- After the fall of Boris Johnson, the hunt for the next leader of this country is underway.
- We will have to wait until the 5th of September to find out who will stand on the steps of number 10 Downing Street.
- In this article, we outline the eight people who may replace Johnson.
The former Chancellor is the bookies’ favourite to be the next leader of the Conservative party. Despite setbacks, including his wife’s tax affairs and arguably his poor management of the cost of living crisis, he is backed by many in the party. Supporters of Sunak include Grant Shapps, Dominic Raab and Theresa May. It seems he is focused on being the realist out of all the candidates by focusing on fiscal prudence than immediate tax cuts. However, he was a very close ally of Johnson, which could downplay his chances of being the next leader.
She is a relatively quiet candidate and is more known for participating in an ITV television show, Splash, than for her political prowess. However, after taking the Minister of International Trade role, she is seen as one of the frontrunners in this leadership contest. She has the support of former Commons leader Dame Andrea and Michael Fabricant. Out of all the candidates, she has expressed support for trans rights, which has preoccupied her. Yet, she said: “in the next few days, we’ll be able to discuss how we get our economy growing again and enable our citizens to live well.”
Like Sunak, the Foreign Secretary has been one of the leading successors for the outgoing Johnson. Being the longest-serving cabinet member out of everyone running could swing this race in her favour. She is also supported by prominent Conservative supporters, including Jacob Rees-Mogg and Nadine Dorries. It is argued that she is seen as a reincarnation of Margaret Thatcher with her low tax principles. She has labelled young people as a generation of “Uber-riding, Airbnb-ing, Deliveroo-eating freedom fighters.”
Know as the person who just lost out against Johnson in the last leadership race, Hunt hopes to do one better and become the leader of the party. He is seen as an outsider from the “Boris bubble” that has marinated many of the candidates in this race. Andrew Mitchell, Crispin Blunt and Esther McVey all back the former Health and Foreign Secretary. Hunt promises the lowest rate of business taxes in the western world, including pledging to cut business rates for five years “for the most in-need communities.” He is also relatively quiet regarding the culture war that has taken a lot of interest from some of the candidates.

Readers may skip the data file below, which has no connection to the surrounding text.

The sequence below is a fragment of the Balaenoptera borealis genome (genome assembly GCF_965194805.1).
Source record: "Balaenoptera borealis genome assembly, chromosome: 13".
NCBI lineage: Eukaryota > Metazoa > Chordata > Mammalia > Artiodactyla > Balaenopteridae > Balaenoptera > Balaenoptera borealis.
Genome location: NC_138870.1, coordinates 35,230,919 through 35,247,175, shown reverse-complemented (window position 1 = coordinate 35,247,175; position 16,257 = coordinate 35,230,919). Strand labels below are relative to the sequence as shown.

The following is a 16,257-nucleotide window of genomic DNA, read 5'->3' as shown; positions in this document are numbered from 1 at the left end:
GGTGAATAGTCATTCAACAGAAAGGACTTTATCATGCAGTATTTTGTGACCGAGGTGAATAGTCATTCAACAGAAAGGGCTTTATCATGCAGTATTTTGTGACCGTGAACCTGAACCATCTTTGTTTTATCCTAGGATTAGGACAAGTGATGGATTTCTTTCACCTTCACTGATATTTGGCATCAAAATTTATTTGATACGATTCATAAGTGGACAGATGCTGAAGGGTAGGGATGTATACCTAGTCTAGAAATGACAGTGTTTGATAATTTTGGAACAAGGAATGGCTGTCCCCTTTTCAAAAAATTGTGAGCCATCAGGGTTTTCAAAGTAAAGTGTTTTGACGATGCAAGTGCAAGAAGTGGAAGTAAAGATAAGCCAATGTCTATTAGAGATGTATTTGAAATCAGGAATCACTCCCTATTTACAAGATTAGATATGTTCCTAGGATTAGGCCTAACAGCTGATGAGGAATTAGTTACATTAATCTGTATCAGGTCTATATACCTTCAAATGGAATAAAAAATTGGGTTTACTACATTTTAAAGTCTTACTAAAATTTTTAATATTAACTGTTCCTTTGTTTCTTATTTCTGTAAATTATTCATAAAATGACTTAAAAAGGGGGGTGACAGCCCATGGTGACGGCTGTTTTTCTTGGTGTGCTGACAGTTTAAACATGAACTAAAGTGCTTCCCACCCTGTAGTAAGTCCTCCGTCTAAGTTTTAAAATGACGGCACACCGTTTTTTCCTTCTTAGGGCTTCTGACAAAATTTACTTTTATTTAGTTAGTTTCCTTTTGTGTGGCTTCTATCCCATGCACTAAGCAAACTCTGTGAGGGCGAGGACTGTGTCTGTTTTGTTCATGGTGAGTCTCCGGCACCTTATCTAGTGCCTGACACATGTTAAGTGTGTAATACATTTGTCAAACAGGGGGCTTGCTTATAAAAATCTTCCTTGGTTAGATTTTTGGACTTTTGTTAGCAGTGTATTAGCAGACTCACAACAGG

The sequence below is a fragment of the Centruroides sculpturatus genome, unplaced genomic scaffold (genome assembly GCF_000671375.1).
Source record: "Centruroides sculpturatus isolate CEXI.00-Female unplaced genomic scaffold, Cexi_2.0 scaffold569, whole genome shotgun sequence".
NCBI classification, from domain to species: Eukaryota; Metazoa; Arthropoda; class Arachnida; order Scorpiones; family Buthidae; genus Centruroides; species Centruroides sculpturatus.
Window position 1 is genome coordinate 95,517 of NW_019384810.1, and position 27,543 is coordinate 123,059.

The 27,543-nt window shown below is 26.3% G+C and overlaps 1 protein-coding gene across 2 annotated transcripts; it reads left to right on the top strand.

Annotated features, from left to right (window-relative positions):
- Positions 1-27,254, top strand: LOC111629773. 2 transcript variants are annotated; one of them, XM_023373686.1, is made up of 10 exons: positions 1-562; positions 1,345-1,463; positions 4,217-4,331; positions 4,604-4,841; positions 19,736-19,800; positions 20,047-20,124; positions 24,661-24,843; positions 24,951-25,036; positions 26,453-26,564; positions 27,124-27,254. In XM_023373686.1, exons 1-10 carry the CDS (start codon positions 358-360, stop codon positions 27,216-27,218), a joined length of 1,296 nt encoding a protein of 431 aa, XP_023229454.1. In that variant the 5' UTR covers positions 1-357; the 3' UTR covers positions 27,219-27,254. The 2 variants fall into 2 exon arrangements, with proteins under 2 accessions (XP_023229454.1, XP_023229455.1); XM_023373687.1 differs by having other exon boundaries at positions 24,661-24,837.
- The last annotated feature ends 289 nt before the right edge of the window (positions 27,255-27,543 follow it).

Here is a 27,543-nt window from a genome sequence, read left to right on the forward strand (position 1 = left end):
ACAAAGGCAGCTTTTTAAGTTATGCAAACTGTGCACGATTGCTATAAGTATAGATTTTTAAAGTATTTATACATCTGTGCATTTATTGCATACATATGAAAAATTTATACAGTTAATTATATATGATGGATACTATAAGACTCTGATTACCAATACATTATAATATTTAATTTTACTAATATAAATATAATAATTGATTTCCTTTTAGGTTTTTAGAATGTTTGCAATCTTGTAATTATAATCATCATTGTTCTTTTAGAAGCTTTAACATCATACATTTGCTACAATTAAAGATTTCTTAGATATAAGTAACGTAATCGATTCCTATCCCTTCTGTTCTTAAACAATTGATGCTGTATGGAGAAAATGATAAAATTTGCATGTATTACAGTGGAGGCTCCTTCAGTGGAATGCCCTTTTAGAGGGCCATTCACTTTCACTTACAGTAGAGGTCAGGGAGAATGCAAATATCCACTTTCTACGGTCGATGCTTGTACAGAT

According to Steve Baker, who wrote for the Daily Telegraph about her role in Brexit, the Brexiteer Attorney General is seen to be one of the people helping to make Brexit happen. She is a loyal supporter of Johnson, similar to the other candidates running for the leadership role. Braverman has the support of Baker and Sir Desmond Swayne. Like Johnson, Braverman has already shaken the hands of controversy by saying that she will tackle “stubborn” working-age people who “refuse” to get jobs. She is taking the position of a low-tax state, believing that “if you want something done, you have to do it yourself.”
MP for Essex and former Levelling up and Equalities Minister Badenoch is portrayed as a lieutenant in the cultural war. Defender of the controversial Commission on Race and Ethnic Disparities (Cred) report, she hasn’t risen further into the spotlight, which could change depending on how she does in this race. With support from Michael Gove, Lee Anderson and Ben Bradley, she could be a dark horse in this leadership battle. She has promised low taxes to help boost growth and productivity and has compared “identity politics” to coercive control.
Former Vaccine Minister and now Chancellor has thrown his hat in the ring of leadership. He has support from Brandon Lewis, the ex-Northern Ireland Secretary and Michelle Donelan. Zahawi is coming across as the one to “steady the ship and to stabilise the economy” and wanting to take the opportunities that Brexit has provided. Less than 48 hours after becoming chancellor by Johnson, he published a letter calling for Johnson to resign, which didn’t go down well. One backbench stated: “He’s made himself look like a knob.” Will this haunt him is something that we will find out before or after September.
Tugendhat is popular among the candidates for party leader. He is best known for his speech that condemned the fall of Kabul to the Taliban last summer and has tried his best to separate himself from Johnson. International Trade Secretary Anne Marie Trevelyan backs him, and the former soldier is seen to be more on the party’s left side. He has reiterated the need for a “clean start for the country,” focusing on the cost of living crisis and supporting a drop in fuel tax. Like the other candidates, Tugendhat has taken a dig at the cultural war and is critical of so-called “victim culture.”